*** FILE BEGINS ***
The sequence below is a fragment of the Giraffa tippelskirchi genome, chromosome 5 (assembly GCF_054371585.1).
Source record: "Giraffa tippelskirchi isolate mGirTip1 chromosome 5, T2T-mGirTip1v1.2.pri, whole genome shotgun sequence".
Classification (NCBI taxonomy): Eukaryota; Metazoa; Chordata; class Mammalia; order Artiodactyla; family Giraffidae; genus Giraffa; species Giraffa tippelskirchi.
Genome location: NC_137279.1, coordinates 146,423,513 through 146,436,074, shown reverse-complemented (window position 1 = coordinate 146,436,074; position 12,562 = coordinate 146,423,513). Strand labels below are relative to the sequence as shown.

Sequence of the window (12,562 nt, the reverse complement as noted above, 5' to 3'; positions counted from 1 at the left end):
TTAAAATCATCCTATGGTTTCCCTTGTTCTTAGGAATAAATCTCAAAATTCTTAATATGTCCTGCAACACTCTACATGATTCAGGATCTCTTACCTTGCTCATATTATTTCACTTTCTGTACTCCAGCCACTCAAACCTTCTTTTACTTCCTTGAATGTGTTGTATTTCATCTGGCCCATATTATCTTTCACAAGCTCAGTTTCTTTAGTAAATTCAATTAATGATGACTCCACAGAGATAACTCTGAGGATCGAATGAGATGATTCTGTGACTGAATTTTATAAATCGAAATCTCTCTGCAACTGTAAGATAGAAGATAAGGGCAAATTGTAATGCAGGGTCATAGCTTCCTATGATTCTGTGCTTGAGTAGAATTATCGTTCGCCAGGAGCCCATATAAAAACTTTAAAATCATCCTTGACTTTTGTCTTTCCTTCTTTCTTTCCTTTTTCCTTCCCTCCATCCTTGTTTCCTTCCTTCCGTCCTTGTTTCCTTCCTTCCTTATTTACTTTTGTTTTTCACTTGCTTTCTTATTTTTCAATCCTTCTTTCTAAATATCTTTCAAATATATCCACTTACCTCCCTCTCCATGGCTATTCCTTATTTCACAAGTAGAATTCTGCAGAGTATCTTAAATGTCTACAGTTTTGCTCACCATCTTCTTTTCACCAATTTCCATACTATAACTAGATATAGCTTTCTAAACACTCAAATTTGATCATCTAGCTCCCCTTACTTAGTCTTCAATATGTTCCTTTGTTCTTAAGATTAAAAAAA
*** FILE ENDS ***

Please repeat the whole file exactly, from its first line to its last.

The sequence below is a fragment of the Giraffa tippelskirchi genome, chromosome 5 (assembly GCF_054371585.1).
Source record: "Giraffa tippelskirchi isolate mGirTip1 chromosome 5, T2T-mGirTip1v1.2.pri, whole genome shotgun sequence".
Classification (NCBI taxonomy): Eukaryota; Metazoa; Chordata; class Mammalia; order Artiodactyla; family Giraffidae; genus Giraffa; species Giraffa tippelskirchi.
Genome location: NC_137279.1, coordinates 146,423,513 through 146,436,074, shown reverse-complemented (window position 1 = coordinate 146,436,074; position 12,562 = coordinate 146,423,513). Strand labels below are relative to the sequence as shown.

Sequence of the window (12,562 nt, the reverse complement as noted above, 5' to 3'; positions counted from 1 at the left end):
TTAAAATCATCCTATGGTTTCCCTTGTTCTTAGGAATAAATCTCAAAATTCTTAATATGTCCTGCAACACTCTACATGATTCAGGATCTCTTACCTTGCTCATATTATTTCACTTTCTGTACTCCAGCCACTCAAACCTTCTTTTACTTCCTTGAATGTGTTGTATTTCATCTGGCCCATATTATCTTTCACAAGCTCAGTTTCTTTAGTAAATTCAATTAATGATGACTCCACAGAGATAACTCTGAGGATCGAATGAGATGATTCTGTGACTGAATTTTATAAATCGAAATCTCTCTGCAACTGTAAGATAGAAGATAAGGGCAAATTGTAATGCAGGGTCATAGCTTCCTATGATTCTGTGCTTGAGTAGAATTATCGTTCGCCAGGAGCCCATATAAAAACTTTAAAATCATCCTTGACTTTTGTCTTTCCTTCTTTCTTTCCTTTTTCCTTCCCTCCATCCTTGTTTCCTTCCTTCCGTCCTTGTTTCCTTCCTTCCTTATTTACTTTTGTTTTTCACTTGCTTTCTTATTTTTCAATCCTTCTTTCTAAATATCTTTCAAATATATCCACTTACCTCCCTCTCCATGGCTATTCCTTATTTCACAAGTAGAATTCTGCAGAGTATCTTAAATGTCTACAGTTTTGCTCACCATCTTCTTTTCACCAATTTCCATACTATAACTAGATATAGCTTTCTAAACACTCAAATTTGATCATCTAGCTCCCCTTACTTAGTCTTCAATATGTTCCTTTGTTCTTAAGATTAAAAAAA